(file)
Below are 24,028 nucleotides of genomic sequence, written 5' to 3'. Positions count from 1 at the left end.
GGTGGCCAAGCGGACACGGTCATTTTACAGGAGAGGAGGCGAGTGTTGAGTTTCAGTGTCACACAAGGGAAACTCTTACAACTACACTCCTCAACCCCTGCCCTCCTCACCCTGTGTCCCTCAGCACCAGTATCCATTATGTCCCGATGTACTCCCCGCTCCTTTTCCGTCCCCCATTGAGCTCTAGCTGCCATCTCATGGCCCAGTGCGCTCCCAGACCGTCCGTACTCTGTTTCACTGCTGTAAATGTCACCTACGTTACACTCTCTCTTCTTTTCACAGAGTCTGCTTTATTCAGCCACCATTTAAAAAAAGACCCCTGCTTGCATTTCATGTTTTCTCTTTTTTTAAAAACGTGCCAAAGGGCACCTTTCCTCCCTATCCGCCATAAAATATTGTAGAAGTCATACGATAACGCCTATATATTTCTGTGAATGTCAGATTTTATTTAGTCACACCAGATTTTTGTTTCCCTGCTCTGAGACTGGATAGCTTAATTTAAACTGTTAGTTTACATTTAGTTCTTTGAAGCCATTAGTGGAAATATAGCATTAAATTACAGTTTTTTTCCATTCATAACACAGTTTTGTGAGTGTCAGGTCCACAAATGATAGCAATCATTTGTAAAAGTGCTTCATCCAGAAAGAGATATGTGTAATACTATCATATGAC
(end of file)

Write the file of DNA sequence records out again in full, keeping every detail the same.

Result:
Below are 24,028 nucleotides of genomic sequence, written 5' to 3'. Positions count from 1 at the left end.
GGTGGCCAAGCGGACACGGTCATTTTACAGGAGAGGAGGCGAGTGTTGAGTTTCAGTGTCACACAAGGGAAACTCTTACAACTACACTCCTCAACCCCTGCCCTCCTCACCCTGTGTCCCTCAGCACCAGTATCCATTATGTCCCGATGTACTCCCCGCTCCTTTTCCGTCCCCCATTGAGCTCTAGCTGCCATCTCATGGCCCAGTGCGCTCCCAGACCGTCCGTACTCTGTTTCACTGCTGTAAATGTCACCTACGTTACACTCTCTCTTCTTTTCACAGAGTCTGCTTTATTCAGCCACCATTTAAAAAAAGACCCCTGCTTGCATTTCATGTTTTCTCTTTTTTTAAAAACGTGCCAAAGGGCACCTTTCCTCCCTATCCGCCATAAAATATTGTAGAAGTCATACGATAACGCCTATATATTTCTGTGAATGTCAGATTTTATTTAGTCACACCAGATTTTTGTTTCCCTGCTCTGAGACTGGATAGCTTAATTTAAACTGTTAGTTTACATTTAGTTCTTTGAAGCCATTAGTGGAAATATAGCATTAAATTACAGTTTTTTTCCATTCATAACACAGTTTTGTGAGTGTCAGGTCCACAAATGATAGCAATCATTTGTAAAAGTGCTTCATCCAGAAAGAGATATGTGTAATACTATCATATGAC